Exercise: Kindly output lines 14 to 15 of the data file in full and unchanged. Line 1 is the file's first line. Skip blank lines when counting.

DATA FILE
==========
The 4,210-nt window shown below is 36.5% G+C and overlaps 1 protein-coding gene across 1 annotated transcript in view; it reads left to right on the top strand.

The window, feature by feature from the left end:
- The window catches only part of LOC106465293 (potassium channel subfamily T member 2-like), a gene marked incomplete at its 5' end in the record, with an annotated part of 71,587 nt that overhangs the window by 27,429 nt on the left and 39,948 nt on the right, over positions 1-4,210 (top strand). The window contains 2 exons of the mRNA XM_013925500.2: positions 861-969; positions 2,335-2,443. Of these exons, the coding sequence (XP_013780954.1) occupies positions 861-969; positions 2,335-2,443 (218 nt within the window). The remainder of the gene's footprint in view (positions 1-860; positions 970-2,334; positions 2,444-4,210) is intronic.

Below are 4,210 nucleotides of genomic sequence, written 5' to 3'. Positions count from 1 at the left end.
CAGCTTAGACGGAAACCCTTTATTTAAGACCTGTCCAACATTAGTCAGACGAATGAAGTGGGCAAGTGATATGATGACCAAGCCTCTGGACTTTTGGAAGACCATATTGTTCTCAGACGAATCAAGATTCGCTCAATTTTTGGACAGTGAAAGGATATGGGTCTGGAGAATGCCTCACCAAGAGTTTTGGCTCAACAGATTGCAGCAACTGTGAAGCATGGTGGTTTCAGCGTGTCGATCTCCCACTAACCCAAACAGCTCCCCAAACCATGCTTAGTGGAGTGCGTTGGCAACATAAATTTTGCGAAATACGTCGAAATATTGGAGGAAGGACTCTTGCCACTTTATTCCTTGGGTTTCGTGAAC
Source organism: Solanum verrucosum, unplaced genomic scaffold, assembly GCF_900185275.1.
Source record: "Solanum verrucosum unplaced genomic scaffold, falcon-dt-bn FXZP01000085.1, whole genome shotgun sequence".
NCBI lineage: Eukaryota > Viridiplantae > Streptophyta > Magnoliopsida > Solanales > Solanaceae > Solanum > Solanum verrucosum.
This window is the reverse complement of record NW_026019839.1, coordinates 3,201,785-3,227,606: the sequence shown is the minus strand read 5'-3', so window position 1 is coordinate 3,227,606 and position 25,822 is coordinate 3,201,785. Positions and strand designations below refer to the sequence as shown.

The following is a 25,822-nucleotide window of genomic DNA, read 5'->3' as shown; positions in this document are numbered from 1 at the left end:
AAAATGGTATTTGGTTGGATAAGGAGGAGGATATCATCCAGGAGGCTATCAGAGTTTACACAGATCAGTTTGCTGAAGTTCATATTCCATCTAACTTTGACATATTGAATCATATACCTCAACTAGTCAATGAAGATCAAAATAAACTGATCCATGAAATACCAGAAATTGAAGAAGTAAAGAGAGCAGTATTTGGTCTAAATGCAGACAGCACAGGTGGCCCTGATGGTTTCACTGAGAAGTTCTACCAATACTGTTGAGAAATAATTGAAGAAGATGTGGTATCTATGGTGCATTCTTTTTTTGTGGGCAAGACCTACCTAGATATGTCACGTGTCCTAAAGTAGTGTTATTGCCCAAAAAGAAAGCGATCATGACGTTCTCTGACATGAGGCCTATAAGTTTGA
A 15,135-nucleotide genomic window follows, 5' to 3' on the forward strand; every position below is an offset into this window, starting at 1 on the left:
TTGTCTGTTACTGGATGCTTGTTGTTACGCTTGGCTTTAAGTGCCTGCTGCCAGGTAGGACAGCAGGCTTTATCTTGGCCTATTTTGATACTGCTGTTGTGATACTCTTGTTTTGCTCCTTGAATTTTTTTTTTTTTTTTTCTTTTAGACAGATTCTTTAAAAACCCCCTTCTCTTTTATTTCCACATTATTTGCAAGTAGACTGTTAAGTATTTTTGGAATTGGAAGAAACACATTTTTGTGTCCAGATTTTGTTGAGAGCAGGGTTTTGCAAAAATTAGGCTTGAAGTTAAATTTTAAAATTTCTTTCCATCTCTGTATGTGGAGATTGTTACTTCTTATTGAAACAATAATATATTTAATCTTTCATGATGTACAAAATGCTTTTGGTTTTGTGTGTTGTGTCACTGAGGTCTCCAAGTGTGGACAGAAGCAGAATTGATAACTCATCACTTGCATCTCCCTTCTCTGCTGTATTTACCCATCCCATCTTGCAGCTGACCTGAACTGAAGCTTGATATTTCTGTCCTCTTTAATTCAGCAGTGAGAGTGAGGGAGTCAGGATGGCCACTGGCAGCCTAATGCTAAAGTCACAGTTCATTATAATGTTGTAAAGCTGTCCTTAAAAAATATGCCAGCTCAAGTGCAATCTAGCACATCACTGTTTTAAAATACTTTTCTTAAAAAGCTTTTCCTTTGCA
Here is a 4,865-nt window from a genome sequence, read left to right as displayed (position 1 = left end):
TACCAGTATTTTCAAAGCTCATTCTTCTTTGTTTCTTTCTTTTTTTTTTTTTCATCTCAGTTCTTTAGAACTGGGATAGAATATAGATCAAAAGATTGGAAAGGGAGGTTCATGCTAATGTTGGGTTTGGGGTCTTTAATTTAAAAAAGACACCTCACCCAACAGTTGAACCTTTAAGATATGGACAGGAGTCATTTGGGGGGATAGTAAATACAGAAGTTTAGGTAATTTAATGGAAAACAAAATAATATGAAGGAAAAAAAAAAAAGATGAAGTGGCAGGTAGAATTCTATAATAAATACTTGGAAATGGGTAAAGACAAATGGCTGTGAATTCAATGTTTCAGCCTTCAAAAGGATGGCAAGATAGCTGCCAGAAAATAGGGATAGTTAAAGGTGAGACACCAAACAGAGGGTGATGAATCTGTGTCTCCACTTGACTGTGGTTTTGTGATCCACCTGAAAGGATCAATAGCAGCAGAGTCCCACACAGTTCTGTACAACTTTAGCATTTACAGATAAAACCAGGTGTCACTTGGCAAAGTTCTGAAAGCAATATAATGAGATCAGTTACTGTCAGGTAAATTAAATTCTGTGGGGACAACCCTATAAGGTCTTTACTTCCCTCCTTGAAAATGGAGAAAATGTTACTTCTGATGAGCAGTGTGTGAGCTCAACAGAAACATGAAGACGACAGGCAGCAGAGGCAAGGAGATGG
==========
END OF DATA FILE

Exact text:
Here is a 4,865-nt window from a genome sequence, read left to right as displayed (position 1 = left end):
TACCAGTATTTTCAAAGCTCATTCTTCTTTGTTTCTTTCTTTTTTTTTTTTTCATCTCAGTTCTTTAGAACTGGGATAGAATATAGATCAAAAGATTGGAAAGGGAGGTTCATGCTAATGTTGGGTTTGGGGTCTTTAATTTAAAAAAGACACCTCACCCAACAGTTGAACCTTTAAGATATGGACAGGAGTCATTTGGGGGGATAGTAAATACAGAAGTTTAGGTAATTTAATGGAAAACAAAATAATATGAAGGAAAAAAAAAAAAGATGAAGTGGCAGGTAGAATTCTATAATAAATACTTGGAAATGGGTAAAGACAAATGGCTGTGAATTCAATGTTTCAGCCTTCAAAAGGATGGCAAGATAGCTGCCAGAAAATAGGGATAGTTAAAGGTGAGACACCAAACAGAGGGTGATGAATCTGTGTCTCCACTTGACTGTGGTTTTGTGATCCACCTGAAAGGATCAATAGCAGCAGAGTCCCACACAGTTCTGTACAACTTTAGCATTTACAGATAAAACCAGGTGTCACTTGGCAAAGTTCTGAAAGCAATATAATGAGATCAGTTACTGTCAGGTAAATTAAATTCTGTGGGGACAACCCTATAAGGTCTTTACTTCCCTCCTTGAAAATGGAGAAAATGTTACTTCTGATGAGCAGTGTGTGAGCTCAACAGAAACATGAAGACGACAGGCAGCAGAGGCAAGGAGATGG